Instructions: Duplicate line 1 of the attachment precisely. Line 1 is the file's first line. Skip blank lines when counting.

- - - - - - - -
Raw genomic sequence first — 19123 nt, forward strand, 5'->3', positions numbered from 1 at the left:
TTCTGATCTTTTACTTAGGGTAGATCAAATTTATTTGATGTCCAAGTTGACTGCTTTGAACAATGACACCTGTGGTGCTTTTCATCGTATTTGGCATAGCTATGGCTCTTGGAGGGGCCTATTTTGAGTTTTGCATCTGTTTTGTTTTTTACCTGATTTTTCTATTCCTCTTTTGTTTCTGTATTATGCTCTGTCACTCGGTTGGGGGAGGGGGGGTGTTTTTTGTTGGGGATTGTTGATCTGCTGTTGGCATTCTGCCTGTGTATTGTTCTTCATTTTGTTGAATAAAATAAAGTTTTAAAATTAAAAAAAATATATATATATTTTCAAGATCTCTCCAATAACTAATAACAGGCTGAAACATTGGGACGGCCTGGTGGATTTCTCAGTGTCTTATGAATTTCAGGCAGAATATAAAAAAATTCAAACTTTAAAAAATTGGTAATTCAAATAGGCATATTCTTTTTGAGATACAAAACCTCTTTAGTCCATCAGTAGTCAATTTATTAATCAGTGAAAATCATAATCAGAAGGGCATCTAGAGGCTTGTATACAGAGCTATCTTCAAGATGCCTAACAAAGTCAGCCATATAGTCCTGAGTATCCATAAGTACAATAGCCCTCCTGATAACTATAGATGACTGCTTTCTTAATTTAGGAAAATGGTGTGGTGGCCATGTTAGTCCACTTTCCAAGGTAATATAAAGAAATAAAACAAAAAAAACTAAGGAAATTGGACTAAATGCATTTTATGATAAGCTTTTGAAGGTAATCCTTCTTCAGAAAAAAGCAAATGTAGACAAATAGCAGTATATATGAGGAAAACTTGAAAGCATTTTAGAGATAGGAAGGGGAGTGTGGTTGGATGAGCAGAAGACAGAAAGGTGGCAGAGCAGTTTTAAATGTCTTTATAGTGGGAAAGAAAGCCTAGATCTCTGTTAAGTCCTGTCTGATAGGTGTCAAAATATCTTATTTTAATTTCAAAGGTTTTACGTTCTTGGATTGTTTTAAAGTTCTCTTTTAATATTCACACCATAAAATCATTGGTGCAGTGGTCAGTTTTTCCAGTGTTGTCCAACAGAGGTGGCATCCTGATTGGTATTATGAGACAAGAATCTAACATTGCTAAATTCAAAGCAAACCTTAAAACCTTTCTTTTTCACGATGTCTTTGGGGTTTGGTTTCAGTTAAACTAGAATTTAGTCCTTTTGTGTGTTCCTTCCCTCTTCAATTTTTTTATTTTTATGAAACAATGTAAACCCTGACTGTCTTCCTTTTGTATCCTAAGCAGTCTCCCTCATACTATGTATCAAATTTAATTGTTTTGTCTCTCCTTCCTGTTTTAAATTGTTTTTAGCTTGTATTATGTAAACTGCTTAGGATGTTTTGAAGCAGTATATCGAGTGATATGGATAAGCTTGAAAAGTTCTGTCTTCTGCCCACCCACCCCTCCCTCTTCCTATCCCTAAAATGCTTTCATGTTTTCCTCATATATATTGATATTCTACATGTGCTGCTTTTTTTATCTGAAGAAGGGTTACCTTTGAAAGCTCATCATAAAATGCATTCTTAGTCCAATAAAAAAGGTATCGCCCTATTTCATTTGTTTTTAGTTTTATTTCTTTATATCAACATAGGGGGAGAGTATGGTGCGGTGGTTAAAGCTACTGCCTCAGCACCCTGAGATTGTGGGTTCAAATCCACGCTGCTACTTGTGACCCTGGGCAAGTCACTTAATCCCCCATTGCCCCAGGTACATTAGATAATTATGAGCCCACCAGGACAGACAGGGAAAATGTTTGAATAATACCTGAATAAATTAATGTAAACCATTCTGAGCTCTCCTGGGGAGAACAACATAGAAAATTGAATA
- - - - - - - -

Raw genomic sequence first — 19123 nt, forward strand, 5'->3', positions numbered from 1 at the left: